Black metal legends Darkthrone prove they're more metal than ever with new album

The legendary duo seamlessly blend their genre-defining strain of blackened metal with their expert knowledge of heavy music in the relentlessly riffy Old Star

(Image: © Ester Segarra)
Darkthrone – Old Star

1. I Muffle Your Inner Choir
2. The Hardship Of The Scots
3. Old Star
4. Alp Man
5. Duke Of Gloat
6. The Key Is Inside The Wall 

If you have any inclination towards black metal at all you'll have heard of Darkthrone. Over the course of three decades Gylve "Fenriz" Nagell and Ted "Nocturno Culto" Skjellum have forged an unsurmountable and incredibly influential legacy while staying away from the controversial fire light of the rest of the original black metal "inner circle" members.

Frustratingly to fans, the duo haven't played a live show in over two decades, but nevertheless they continue to attract new admirers as well as maintain loyal support from their well established fanbase due to their prolific and passionate natures, and as their ability to stay both authentic and underground, all the while being one of Norway's most successful black metal exports. 

From their original "Unholy Trinity" of albums that established that quintessential black metal aesthetic and sound, Fenriz and Ted have continued to relentlessly expand on this sound, and even strayed away from the traditional black metal style without losing their esteem.

Part of the band's enduring appeal is perhaps this very fact: that they refuse to conform to any specific rules or cave in to what is expected of them. They always do their own thing, without any concern for whether their detour from the last record's sound will inspire a backlash from hardcore fans and elitists (and it almost never does).

Driving force behind the band, drummer Fenriz, is well known for his extensive musical knowledge and eccletic tastes. Presenting radio shows, compiling playlists and enthusing about every aspect of heavy metal in numerous documentaries and interviews, he's become perhaps one of the most respected and well-loved figures in black metal. All of this expertise has informed his music, resulting in Darkthrone's music never getting stale or "samey".

With Fenriz's mind remaining a fertile ground for the picking, all of these unconscious inspirations are channeled through his unique filter that comes only from being both a mainstay and originator of the Norwegian black metal scene and a truly passionate musical expert. 

Elements of doom, old school heavy metal, death metal and beyond have all been expertly blended into the mix, with the last handful of albums owing a lot to that undeniable "70s sound" – full of feedback and Sabbathian riffs with a punk-like energy akin to Motörhead – all the while still maintaining an unmistakably Darkthrone vibe.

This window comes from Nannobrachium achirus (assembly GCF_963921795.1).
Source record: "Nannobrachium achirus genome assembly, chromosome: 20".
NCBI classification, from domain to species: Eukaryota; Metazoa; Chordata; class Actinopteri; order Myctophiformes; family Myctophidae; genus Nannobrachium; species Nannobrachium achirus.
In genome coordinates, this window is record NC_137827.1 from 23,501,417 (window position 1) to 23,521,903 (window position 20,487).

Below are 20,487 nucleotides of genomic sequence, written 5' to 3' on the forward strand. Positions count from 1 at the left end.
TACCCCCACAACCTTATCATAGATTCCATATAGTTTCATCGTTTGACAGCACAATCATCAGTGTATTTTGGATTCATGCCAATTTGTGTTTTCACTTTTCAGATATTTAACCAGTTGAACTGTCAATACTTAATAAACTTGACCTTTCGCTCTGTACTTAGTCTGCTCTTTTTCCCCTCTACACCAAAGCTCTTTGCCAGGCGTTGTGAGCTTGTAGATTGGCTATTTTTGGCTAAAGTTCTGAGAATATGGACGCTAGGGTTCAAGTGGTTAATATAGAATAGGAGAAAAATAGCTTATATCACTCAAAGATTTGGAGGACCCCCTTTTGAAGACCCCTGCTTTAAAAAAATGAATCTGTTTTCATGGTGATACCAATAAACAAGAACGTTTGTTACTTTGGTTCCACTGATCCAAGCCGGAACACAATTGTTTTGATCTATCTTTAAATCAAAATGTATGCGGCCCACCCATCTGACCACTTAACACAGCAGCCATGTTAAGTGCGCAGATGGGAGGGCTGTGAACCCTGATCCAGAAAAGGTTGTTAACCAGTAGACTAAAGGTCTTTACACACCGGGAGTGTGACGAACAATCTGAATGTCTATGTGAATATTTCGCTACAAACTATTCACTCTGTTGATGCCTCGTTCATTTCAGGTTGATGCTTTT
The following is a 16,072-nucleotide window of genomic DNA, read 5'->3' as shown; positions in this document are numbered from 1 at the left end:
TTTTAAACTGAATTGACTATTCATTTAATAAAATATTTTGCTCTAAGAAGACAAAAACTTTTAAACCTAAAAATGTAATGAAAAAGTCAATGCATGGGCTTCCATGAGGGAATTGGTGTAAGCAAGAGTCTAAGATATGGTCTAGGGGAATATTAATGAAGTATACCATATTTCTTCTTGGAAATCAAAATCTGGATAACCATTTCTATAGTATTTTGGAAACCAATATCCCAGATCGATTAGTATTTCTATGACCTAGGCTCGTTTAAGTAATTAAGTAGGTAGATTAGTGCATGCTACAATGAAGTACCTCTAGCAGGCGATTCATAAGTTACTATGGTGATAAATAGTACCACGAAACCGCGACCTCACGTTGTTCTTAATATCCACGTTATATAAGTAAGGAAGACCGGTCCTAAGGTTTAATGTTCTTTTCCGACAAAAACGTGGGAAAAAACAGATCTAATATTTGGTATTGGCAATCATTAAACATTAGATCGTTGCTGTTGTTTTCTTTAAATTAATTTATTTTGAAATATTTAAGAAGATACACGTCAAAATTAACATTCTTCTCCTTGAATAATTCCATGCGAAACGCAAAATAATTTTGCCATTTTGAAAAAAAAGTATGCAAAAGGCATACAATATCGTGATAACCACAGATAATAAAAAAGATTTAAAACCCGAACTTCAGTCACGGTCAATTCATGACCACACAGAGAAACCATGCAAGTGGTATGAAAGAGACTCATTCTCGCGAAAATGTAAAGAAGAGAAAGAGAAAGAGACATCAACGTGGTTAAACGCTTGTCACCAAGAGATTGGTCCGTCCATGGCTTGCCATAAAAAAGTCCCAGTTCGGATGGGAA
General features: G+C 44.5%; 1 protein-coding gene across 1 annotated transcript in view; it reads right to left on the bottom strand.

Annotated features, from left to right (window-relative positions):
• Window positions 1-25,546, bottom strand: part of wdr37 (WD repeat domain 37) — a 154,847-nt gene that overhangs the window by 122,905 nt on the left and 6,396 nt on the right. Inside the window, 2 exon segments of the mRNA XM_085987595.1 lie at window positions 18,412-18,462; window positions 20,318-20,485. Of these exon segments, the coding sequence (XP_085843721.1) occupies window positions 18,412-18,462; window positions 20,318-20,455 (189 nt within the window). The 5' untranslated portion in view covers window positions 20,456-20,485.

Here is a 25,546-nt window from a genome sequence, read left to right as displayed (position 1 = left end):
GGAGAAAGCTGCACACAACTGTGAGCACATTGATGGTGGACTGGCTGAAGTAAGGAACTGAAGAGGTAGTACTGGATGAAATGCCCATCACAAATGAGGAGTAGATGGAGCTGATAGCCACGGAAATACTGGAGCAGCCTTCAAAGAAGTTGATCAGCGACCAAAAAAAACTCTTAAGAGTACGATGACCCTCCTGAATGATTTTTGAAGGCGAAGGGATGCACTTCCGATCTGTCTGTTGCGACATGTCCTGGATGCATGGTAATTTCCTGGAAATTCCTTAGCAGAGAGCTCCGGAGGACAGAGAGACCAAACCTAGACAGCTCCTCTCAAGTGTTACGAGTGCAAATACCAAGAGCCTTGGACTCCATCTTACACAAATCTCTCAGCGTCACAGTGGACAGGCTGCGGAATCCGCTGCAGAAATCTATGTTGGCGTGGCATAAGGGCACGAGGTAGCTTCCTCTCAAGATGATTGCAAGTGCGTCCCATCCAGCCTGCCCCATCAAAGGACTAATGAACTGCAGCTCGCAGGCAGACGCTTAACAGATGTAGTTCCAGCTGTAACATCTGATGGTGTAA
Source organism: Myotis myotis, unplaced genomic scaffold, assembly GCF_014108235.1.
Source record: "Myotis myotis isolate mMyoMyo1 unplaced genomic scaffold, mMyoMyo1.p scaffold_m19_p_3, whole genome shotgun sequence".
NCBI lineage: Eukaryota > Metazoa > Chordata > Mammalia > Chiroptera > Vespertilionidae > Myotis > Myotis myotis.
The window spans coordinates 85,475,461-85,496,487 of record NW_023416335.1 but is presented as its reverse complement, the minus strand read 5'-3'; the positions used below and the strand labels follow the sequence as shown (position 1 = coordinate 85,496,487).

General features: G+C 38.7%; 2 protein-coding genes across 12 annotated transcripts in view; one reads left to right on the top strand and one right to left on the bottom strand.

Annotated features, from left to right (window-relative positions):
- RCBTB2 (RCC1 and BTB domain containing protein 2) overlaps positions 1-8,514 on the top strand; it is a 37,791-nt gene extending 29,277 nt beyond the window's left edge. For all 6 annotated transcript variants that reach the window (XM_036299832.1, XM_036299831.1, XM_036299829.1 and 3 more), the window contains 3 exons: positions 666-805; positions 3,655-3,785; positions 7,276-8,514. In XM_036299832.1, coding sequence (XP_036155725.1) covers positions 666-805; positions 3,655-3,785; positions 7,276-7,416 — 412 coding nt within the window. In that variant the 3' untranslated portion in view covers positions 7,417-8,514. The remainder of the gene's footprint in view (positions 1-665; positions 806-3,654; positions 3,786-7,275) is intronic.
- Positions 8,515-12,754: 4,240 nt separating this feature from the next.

With Old Star Darkthrone have thrown us yet another curve ball, jumping from the 70s and into the decade with which Fenriz has proven to have quite the love-affair: the 1980s. Fenriz has claimed that the band haven't been "black metal" since their original handful of albums, but this record almost certainly harks back to their earlier years, albeit with amped up virtuosity and a maturity that only comes with both age and experience.

Moving away from the raw punk and fuzzy metallic sound, Old Star blazes its way into the realms of blackened doom and resurrects the classic 80s New Wave of British Heavy Metal sound that influenced the early Norwegian BM scene. 

Slowed down tempos mixed with Ted's black metal elements and thrashy beats and doomy solos make for perhaps some of the catchiest riffage in Darkthrone's catalogue so far.

Opening track, I Muffle Your Inner Choir begins with a fast paced thrashy guitar build up that gives way to doom-laden, slowed down riffage. There's a quick u-turn as we are led into Fenriz's heavy metal banger, The Hardship of the Scots which is full of tasty guitar riffs in true NWOBHM fashion, sandwiched in between doomy verses.

Next up is the titular track, perhaps the most doomy track on the record. Alp Man follows this up with a nice blend of 80s shaped trudging heavy metal and early-90s doom (throwing to mind a rough and ready, grittier version of Cathedral). 

Next is the Nocturno Culto penned Duke of Gloat, where we are steered into blacker territory with the reintroduction of Ted's classic black metal guitars and thrashy d-beats injected between slow thuds. The record culminates with The Key Is Inside The Wall, leaving us with a tasty chugging riff and old school slowed down thrash metal blended with classic doom.

Indeed they might now be "old stars" but they are still burning bright, retaining that exceptional light that first grabbed our attention three decades ago. The only criticism? There's just not enough of it...